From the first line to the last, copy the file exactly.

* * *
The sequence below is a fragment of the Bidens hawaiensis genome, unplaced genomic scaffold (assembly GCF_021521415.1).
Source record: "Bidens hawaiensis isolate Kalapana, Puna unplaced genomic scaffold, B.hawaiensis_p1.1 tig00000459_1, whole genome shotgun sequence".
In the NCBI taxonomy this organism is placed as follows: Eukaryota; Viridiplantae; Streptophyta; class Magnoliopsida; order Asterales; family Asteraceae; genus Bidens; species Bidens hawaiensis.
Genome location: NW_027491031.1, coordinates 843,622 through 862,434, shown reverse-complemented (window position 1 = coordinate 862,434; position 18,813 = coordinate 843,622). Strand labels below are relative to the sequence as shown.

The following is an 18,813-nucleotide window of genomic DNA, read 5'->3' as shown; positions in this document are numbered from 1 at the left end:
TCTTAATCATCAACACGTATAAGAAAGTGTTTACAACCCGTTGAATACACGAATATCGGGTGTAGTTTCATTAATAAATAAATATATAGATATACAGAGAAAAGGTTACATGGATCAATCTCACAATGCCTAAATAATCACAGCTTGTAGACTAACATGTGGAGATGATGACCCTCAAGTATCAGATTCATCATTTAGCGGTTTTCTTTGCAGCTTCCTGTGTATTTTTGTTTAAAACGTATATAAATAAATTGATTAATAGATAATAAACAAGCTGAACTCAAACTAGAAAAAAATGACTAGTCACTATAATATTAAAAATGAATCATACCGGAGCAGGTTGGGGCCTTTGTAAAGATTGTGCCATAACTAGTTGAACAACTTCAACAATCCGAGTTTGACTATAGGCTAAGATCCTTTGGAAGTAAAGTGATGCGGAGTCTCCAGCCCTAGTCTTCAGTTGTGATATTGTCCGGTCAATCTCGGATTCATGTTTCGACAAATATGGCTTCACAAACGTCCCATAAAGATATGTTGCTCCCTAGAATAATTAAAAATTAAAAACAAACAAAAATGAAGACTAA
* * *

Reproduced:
The sequence below is a fragment of the Bidens hawaiensis genome, unplaced genomic scaffold (assembly GCF_021521415.1).
Source record: "Bidens hawaiensis isolate Kalapana, Puna unplaced genomic scaffold, B.hawaiensis_p1.1 tig00000459_1, whole genome shotgun sequence".
In the NCBI taxonomy this organism is placed as follows: Eukaryota; Viridiplantae; Streptophyta; class Magnoliopsida; order Asterales; family Asteraceae; genus Bidens; species Bidens hawaiensis.
Genome location: NW_027491031.1, coordinates 843,622 through 862,434, shown reverse-complemented (window position 1 = coordinate 862,434; position 18,813 = coordinate 843,622). Strand labels below are relative to the sequence as shown.

The following is an 18,813-nucleotide window of genomic DNA, read 5'->3' as shown; positions in this document are numbered from 1 at the left end:
TCTTAATCATCAACACGTATAAGAAAGTGTTTACAACCCGTTGAATACACGAATATCGGGTGTAGTTTCATTAATAAATAAATATATAGATATACAGAGAAAAGGTTACATGGATCAATCTCACAATGCCTAAATAATCACAGCTTGTAGACTAACATGTGGAGATGATGACCCTCAAGTATCAGATTCATCATTTAGCGGTTTTCTTTGCAGCTTCCTGTGTATTTTTGTTTAAAACGTATATAAATAAATTGATTAATAGATAATAAACAAGCTGAACTCAAACTAGAAAAAAATGACTAGTCACTATAATATTAAAAATGAATCATACCGGAGCAGGTTGGGGCCTTTGTAAAGATTGTGCCATAACTAGTTGAACAACTTCAACAATCCGAGTTTGACTATAGGCTAAGATCCTTTGGAAGTAAAGTGATGCGGAGTCTCCAGCCCTAGTCTTCAGTTGTGATATTGTCCGGTCAATCTCGGATTCATGTTTCGACAAATATGGCTTCACAAACGTCCCATAAAGATATGTTGCTCCCTAGAATAATTAAAAATTAAAAACAAACAAAAATGAAGACTAA